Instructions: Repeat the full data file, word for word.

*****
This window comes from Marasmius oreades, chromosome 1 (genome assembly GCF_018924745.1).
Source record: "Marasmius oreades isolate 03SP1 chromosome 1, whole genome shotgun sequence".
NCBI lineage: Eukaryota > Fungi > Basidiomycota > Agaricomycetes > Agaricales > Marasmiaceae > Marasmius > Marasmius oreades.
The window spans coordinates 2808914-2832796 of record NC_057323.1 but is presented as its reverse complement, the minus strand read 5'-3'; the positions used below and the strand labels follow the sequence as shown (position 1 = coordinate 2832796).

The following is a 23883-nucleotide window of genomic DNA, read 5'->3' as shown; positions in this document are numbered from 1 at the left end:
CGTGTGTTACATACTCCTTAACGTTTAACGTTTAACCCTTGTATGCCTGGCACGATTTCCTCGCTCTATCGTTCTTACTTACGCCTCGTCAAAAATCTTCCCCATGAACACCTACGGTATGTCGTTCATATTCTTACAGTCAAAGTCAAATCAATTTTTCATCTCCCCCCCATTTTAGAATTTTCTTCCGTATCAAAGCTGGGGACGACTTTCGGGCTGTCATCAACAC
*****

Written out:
This window comes from Marasmius oreades, chromosome 1 (genome assembly GCF_018924745.1).
Source record: "Marasmius oreades isolate 03SP1 chromosome 1, whole genome shotgun sequence".
NCBI lineage: Eukaryota > Fungi > Basidiomycota > Agaricomycetes > Agaricales > Marasmiaceae > Marasmius > Marasmius oreades.
The window spans coordinates 2808914-2832796 of record NC_057323.1 but is presented as its reverse complement, the minus strand read 5'-3'; the positions used below and the strand labels follow the sequence as shown (position 1 = coordinate 2832796).

The following is a 23883-nucleotide window of genomic DNA, read 5'->3' as shown; positions in this document are numbered from 1 at the left end:
CGTGTGTTACATACTCCTTAACGTTTAACGTTTAACCCTTGTATGCCTGGCACGATTTCCTCGCTCTATCGTTCTTACTTACGCCTCGTCAAAAATCTTCCCCATGAACACCTACGGTATGTCGTTCATATTCTTACAGTCAAAGTCAAATCAATTTTTCATCTCCCCCCCATTTTAGAATTTTCTTCCGTATCAAAGCTGGGGACGACTTTCGGGCTGTCATCAACAC